Adilabad artisans await online marketing support

Craftsmen say buyers find location a handicap but they can't leave traditional markets

Updated - September 12, 2016 07:45 pm IST

Published - May 22, 2016 12:00 am IST - ADILABAD:

Traditional wares:Traditional brass artefacts made by tribal Ojha craftsmen of Adilabad district.- Photo: S. Harpal Singh

Traditional wares:Traditional brass artefacts made by tribal Ojha craftsmen of Adilabad district.- Photo: S. Harpal Singh

The absence of Adilabad’s traditional handicrafts in lucrative urban markets is an aberration to the reputation enjoyed by the Dhokra metal artefacts and softwood Nirmal Toys made by the poor Ojha and Naqash craftsmen.

The one way of bridging the gap between the traditional craft and urban markets is to sell the products online, which will also substantially increase the artisans’ income.

Earlier initiatives failed

Not that there has been no effort towards such an enterprise. But a couple of initiatives made last year to sell Nirmal toys online came a cropper. Also, the Telangana government’s announcement of facilitating online marketing of the softwood toys is yet to materialise.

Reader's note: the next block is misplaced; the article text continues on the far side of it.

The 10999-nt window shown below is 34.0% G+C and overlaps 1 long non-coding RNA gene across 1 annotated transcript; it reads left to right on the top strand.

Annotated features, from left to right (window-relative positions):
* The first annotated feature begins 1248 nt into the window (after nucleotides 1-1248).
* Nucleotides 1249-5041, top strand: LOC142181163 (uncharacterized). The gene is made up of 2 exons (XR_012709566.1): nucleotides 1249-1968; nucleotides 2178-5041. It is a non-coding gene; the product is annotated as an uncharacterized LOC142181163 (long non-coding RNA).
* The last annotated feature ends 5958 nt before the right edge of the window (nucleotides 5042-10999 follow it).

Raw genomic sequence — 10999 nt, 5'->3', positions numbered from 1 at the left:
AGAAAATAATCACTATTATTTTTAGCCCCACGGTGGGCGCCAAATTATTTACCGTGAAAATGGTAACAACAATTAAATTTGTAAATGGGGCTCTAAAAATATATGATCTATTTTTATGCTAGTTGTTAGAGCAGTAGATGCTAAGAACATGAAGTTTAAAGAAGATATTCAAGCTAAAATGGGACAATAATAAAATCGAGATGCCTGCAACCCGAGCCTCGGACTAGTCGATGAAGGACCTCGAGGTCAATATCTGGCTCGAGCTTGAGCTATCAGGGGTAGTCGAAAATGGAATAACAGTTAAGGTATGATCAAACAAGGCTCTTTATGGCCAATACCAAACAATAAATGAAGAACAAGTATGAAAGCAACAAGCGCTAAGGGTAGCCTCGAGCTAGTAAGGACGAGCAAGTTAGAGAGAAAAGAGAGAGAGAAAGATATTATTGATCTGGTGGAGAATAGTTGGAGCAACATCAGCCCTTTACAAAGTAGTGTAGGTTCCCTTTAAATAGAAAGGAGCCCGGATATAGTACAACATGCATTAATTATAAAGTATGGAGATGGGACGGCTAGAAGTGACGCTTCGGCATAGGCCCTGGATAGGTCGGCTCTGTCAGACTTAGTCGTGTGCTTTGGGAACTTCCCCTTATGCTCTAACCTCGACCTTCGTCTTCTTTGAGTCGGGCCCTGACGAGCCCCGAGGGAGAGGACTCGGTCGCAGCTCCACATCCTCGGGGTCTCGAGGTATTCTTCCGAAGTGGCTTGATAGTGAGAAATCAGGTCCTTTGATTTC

A non-governmental organisation developed a website for the online sale of the toys but it could not become operative as the Naqash craftsmen found packaging the products difficult. The Department of Posts too came forward to sell the toys through its network, but for some reason it did not see the light of day either.

“Purchasing cartons for packing the toys was expensive,” said Nirmal Toys and Arts Industrial Cooperative Society Manager B.R. Shankar.

Metal casting

For the Ojha craftsmen of Jainoor, Kerameri and Tamsi mandals, who have traditionally been making artefacts used by the Gond Adivasis in agriculture and religious activities, there has been no such effort. The community has, however, been benefiting from several workshops aimed at design development in their brass metal casting craft.

“We will certainly benefit from any support towards online marketing of our products as buyers find it tough to reach our remote villages. Our location is a handicap but we cannot leave our traditional markets,” said Uike Indrajeet, Ojha craftsman from Belsari Rampur in Tamsi mandal.

The Ojhas will not find it difficult to handle online marketing as it has a few youths educated sufficiently to package and ship the products. The website, however, needs to be developed by experts.

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